Both Sportsmans and Dogwood lodges offer cast-and-blast opportunities in an a la carte setting — lodging is priced separately, as are guided hunts and fishing trips. Southern Way tailors your trip and arranges for the proper guides to host you from the lodges.
Most hunters target ducks, but Southern Way can also book hog hunts and bow-fishing trips. Guides pick up hunters from the lodge by boat and take them to locations in the marsh that include platforms. When guides need to stay mobile to follow the birds, they use pop-up blinds or other camouflage materials.
Water clarity in Biloxi Marsh peaks in the winter, when fly-fishermen and spin-casters can sight-fish for red drum in shallow water.
Season: Louisiana’s 2015-16 teal season runs Sept. 12 to 27 with a six-bird daily bag limit. Regular duck seasons had not been determined at press time.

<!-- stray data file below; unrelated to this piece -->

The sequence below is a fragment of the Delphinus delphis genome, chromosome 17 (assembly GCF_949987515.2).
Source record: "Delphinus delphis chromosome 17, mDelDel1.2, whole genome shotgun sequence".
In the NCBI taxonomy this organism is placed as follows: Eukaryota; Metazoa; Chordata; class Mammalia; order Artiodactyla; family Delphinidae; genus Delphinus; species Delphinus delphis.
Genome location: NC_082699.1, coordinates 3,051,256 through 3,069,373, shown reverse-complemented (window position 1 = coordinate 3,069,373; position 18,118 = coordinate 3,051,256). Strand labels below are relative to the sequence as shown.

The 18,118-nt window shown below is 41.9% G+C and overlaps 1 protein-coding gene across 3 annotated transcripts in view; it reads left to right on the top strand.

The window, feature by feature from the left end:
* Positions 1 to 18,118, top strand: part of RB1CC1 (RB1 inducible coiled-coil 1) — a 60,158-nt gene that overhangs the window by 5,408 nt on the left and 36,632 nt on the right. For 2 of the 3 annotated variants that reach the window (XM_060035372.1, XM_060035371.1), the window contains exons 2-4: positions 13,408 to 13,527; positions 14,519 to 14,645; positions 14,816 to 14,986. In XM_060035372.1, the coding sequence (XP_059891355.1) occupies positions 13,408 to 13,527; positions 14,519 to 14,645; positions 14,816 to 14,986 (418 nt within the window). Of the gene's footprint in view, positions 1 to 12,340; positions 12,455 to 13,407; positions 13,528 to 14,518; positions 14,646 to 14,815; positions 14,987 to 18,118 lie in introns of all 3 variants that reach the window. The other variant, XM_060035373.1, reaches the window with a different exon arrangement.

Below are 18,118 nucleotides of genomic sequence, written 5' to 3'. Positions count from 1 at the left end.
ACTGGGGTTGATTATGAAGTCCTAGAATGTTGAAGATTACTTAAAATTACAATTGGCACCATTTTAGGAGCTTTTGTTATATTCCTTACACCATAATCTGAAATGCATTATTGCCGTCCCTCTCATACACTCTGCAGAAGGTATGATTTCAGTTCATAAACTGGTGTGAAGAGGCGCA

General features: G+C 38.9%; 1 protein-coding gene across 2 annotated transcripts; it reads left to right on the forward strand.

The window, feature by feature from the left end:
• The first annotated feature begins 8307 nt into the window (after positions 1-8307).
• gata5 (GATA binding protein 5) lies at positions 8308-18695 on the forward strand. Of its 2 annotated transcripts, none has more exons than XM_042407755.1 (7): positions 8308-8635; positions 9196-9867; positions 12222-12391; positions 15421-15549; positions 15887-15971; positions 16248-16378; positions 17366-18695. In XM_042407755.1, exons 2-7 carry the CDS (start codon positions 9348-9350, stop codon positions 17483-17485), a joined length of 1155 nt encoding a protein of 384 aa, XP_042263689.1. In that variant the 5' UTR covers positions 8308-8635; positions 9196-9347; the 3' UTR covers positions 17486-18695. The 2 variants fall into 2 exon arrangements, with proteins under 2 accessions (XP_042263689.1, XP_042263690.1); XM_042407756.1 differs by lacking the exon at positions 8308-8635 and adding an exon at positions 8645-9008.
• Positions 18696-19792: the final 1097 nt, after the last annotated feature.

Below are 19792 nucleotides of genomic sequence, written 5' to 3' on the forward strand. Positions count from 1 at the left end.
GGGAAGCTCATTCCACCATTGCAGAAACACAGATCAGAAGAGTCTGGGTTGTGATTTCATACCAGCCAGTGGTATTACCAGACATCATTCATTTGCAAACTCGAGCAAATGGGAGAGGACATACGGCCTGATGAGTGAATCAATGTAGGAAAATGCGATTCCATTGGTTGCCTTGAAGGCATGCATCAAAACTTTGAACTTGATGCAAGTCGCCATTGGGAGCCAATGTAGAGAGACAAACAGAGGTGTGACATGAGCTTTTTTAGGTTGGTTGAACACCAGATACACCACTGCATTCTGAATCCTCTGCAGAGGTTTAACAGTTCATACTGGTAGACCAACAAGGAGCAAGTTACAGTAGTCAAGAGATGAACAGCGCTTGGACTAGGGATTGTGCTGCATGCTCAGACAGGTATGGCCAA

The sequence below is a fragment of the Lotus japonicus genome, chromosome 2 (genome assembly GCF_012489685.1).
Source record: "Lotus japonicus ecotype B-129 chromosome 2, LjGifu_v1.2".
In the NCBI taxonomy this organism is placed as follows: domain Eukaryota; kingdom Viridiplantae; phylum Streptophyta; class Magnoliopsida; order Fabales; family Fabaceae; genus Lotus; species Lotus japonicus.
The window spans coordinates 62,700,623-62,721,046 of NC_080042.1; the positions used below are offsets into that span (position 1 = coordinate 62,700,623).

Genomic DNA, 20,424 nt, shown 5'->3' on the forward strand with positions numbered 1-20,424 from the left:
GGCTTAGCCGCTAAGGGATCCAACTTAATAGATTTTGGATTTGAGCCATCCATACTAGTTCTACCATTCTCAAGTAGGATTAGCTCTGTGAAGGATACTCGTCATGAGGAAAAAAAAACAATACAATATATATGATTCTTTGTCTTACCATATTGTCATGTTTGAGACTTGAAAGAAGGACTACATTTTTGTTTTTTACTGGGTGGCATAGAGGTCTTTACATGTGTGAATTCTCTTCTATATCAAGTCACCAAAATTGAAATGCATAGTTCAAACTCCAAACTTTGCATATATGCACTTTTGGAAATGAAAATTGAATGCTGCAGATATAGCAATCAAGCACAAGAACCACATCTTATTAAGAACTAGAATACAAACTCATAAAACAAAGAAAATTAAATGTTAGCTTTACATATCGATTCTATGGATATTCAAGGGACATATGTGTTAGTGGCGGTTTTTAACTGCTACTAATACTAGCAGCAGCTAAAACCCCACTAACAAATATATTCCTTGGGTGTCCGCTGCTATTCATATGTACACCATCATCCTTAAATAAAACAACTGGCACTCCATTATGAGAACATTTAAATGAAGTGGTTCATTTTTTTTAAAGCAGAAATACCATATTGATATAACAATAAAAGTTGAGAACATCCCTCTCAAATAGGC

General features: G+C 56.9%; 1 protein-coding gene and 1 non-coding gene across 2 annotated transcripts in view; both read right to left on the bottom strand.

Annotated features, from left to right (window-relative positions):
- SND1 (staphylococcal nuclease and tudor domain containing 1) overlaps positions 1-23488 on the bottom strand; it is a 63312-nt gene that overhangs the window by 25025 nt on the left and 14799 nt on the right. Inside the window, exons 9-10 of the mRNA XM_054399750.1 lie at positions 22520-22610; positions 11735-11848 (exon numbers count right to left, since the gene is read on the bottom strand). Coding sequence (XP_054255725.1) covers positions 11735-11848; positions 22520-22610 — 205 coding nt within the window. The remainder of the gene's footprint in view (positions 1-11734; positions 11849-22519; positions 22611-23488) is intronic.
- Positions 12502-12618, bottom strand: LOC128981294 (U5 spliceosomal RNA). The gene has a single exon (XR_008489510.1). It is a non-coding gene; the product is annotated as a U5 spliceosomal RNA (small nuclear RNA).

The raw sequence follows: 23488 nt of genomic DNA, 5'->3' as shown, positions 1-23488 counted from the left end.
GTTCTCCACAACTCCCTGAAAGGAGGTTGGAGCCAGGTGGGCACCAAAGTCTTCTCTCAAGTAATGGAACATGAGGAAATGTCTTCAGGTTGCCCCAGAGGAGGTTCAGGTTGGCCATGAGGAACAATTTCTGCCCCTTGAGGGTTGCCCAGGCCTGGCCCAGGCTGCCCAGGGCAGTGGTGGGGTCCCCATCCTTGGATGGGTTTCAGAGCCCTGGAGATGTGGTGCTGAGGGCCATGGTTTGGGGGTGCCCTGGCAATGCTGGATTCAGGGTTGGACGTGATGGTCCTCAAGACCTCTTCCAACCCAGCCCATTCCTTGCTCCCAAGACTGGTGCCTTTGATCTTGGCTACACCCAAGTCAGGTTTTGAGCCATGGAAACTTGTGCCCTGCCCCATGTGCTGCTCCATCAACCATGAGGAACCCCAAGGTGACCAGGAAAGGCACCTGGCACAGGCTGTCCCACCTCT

Cost: Lodging costs $215 per person per night. Hunts cost $250 per gun per hunt, and fishing costs $750 to $900 per boat (for two to four people, depending on the boat).
5. Cajun Fishing Adventures
Experience: Cajun Fishing Adventures launches two water-taxi boats from its lodge to ferry customers across the Mississippi River to hunting leases that comprise backwater marsh ponds. Hunters then board duck boats in the bayou with guides, dogs and decoys that disperse toward an assortment of pre-built, drive‑through duck blinds.
After the morning hunt, customers return to the main lodge for a hot meal, and then head out in fishing boats for the afternoon. Fishing for red drum, trout, black drum and flounder remains fairly steady day-in and day-out in Louisiana.
Cajun Fishing Adventures uses 18 fishing guides and six hunting guides.